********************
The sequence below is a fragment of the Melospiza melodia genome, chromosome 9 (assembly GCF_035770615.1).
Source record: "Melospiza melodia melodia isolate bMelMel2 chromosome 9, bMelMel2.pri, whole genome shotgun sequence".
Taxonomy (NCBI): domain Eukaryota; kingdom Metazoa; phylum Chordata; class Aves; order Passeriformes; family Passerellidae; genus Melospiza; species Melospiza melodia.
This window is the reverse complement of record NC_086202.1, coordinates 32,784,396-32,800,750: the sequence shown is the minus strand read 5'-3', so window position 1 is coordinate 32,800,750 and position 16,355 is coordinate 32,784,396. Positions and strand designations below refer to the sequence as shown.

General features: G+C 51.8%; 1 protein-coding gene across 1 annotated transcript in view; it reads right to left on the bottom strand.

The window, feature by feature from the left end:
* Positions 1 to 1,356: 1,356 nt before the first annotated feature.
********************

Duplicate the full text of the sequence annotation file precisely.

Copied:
The sequence below is a fragment of the Melospiza melodia genome, chromosome 9 (assembly GCF_035770615.1).
Source record: "Melospiza melodia melodia isolate bMelMel2 chromosome 9, bMelMel2.pri, whole genome shotgun sequence".
Taxonomy (NCBI): domain Eukaryota; kingdom Metazoa; phylum Chordata; class Aves; order Passeriformes; family Passerellidae; genus Melospiza; species Melospiza melodia.
This window is the reverse complement of record NC_086202.1, coordinates 32,784,396-32,800,750: the sequence shown is the minus strand read 5'-3', so window position 1 is coordinate 32,800,750 and position 16,355 is coordinate 32,784,396. Positions and strand designations below refer to the sequence as shown.

General features: G+C 51.8%; 1 protein-coding gene across 1 annotated transcript in view; it reads right to left on the bottom strand.

The window, feature by feature from the left end:
* Positions 1 to 1,356: 1,356 nt before the first annotated feature.